Arts Manifesto

The Army of the Broken Hearted as an arts collective has taken a particular approach – the school of artists as the school of prophets. For now we will call it the prophetic aesthetic.

  1. The art of the prophetic aesthetic is concerned with its own moment in history.
  2. The art of the prophetic aesthetic is concerned with how its own moment in history fits in the wider historical process.
  3. The art of the prophetic aesthetic is concerned with its own people – that is, the people it manifests itself among.
  4. The practitioner of the prophetic aesthetic tells the people’s story to the people and so reveals their identity as a people by virtue of their shared story. It re-peopleises.
  5. The prophetic aesthetic distinguishes between the sheep and the shepherds, between the people and their leaders. They hold the shepherds accountable in the eyes of the sheep for their actions regarding the sheep. They energise the sheep towards a critical consciousness regarding themselves and their shepherds.
  6. The prophetic aesthetic tears down and it builds up. It deconstructs the oppressions and illusions that hang over the people, and it construct the alternative community.
  7. The prophetic aesthetic aims to give solid form to the apparent and yet elusive power structures which oppress the people, since it is hard, as they say, to kill a phantom.
  8. The prophetic aesthetic asserts that a people who no longer participate in the creation of culture are, in that respect, a dead people. Therefore, the rich minority who hold the monopoly on the creation of culture through mass mediums in the name of profit are, in that sense, killing the people. This is the essence of mass culture.
  9. Therefore, the creation of culture must be restored to everday people outside the absorbing and monolithic structures of mass culture.
  10. Therefore, art itself must be wrestled free from the pacifying and compromised narratives of mass culture.
  11. The work of the prophetic aesthetic is forged in dialogue with God.
  12. The work of the prophetic aesthetic is forged in dialogue with others.
  13. The practitioner is the least important party in his/her own work. The art of the prophetic aesthetic is for God and for the people. Both, equally, necessarily. It is the relation between these two parties that definitively concerns the prophetic.
  14. On the other hand the practitioner is utterly indivisable from his/her work. They are not an impartial conduits for a message. They themselves are the message. The word they speak must be absorbed into their life and their life must be absorbed into the word they speak. This is the essence of authentic culture.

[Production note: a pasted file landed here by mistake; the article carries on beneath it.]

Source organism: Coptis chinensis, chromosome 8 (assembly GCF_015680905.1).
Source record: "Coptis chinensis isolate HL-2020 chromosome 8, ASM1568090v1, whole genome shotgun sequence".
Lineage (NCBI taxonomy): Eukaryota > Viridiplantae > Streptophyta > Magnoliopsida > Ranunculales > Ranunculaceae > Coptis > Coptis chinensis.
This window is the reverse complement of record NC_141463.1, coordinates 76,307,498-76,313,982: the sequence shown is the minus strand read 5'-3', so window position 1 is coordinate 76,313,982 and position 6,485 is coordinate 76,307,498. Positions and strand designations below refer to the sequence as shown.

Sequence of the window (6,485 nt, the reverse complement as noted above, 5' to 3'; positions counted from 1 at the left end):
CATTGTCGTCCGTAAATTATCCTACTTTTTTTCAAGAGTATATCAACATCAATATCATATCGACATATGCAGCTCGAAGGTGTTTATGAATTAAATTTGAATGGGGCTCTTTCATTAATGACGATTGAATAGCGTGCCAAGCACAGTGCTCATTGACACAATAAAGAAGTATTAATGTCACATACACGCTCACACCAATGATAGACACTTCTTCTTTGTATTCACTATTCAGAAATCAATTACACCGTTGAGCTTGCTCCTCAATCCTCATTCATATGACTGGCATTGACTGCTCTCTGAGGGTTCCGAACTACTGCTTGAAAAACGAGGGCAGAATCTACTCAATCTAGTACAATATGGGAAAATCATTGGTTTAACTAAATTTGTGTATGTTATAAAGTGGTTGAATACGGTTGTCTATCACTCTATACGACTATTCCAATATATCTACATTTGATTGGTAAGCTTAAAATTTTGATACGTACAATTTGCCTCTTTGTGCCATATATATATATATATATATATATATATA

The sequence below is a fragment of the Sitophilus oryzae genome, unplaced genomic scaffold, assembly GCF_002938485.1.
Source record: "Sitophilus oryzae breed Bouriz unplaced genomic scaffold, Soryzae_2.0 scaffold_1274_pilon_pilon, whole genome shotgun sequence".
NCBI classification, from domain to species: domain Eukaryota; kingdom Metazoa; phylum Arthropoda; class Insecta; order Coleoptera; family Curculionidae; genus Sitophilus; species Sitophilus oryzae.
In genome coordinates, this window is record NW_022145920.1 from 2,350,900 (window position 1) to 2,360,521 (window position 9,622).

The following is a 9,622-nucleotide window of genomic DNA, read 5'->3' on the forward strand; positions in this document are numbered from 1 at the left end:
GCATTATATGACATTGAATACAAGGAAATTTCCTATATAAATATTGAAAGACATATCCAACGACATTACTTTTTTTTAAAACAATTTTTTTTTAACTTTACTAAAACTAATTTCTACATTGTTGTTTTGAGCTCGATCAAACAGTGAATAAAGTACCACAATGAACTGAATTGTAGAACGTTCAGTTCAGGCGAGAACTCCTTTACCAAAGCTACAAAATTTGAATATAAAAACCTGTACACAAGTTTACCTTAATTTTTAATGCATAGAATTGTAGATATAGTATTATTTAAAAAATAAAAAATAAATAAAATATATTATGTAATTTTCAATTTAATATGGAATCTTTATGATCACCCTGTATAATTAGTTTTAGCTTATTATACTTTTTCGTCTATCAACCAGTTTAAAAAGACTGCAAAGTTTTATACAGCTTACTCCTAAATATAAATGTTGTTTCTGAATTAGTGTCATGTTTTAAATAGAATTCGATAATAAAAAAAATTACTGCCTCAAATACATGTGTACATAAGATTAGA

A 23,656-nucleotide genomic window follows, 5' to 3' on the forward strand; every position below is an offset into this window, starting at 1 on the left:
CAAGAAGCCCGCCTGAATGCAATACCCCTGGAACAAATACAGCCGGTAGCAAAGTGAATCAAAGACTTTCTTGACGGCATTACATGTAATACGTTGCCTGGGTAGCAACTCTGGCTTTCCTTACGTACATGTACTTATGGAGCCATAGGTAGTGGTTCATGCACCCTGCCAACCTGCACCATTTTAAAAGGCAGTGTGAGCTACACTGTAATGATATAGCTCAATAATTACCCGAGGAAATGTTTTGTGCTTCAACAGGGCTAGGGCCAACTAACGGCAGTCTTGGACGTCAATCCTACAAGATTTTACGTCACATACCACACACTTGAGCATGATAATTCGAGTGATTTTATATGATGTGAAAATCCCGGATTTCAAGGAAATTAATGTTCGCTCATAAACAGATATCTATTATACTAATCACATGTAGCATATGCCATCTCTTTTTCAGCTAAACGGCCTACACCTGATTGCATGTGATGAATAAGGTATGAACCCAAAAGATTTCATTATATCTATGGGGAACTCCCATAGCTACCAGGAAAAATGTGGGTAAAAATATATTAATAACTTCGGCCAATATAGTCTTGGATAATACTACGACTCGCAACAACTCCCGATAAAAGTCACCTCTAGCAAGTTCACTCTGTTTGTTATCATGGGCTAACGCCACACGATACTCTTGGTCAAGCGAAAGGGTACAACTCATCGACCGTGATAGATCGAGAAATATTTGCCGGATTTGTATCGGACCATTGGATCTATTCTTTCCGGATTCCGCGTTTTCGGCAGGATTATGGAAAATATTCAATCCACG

15. The practitioner of the prophetic aesthetic probably has a day job. Their art must grow out of the common experience of the people. Their art cannot be pursued as a career path out of the common experience of the people. The prophetic aesthetic is for the people and of the people.
  16. The work of the prophetic aesthetic is not designed for dissemination via the mediums of mass culture. Its fulfilment is in its actual, local and vital manifestation, among the people who may be met and known by the practitioner. Any mediation of the work must be strictly understood as replication and not the work itself.
  17. The work of the prophetic aesthetic is not designed for consumption by a mass audience. The work of the prophetic aesthetic must always be for the edification of the people that the artist lives alongside, face to face, in dialogue. Family, friends, enemies, colleagues, and the other dwellers of their own towns and cities etc.
  18. The prophetic aesthetic treasures public space for its expression.
  19. The prophetic aesthetic treasures domestic space for its expression.
  20. The prophetic aesthetic does not treasure commercial space for its expression.
  21. Since the prophetic aesthetic necessarily concerns the people, it is not to be merely recieved. It invites dialogue, response, and participation. The prophetic aesthetic seeks to pose questions to be answered and problems to be solved, regarding the moment of history that we occupy as a people. It invites everyday people back to the humanising commission – to create their own culture.
  22. The prophetic aesthetic begins and ends in God who preceeds and outlasts the present empire and its constructs – that the oppressions and enslavements of our times might be subject not only to scrutiny but also to power, and that the Source of liberation might be different in kind to the source of oppression.

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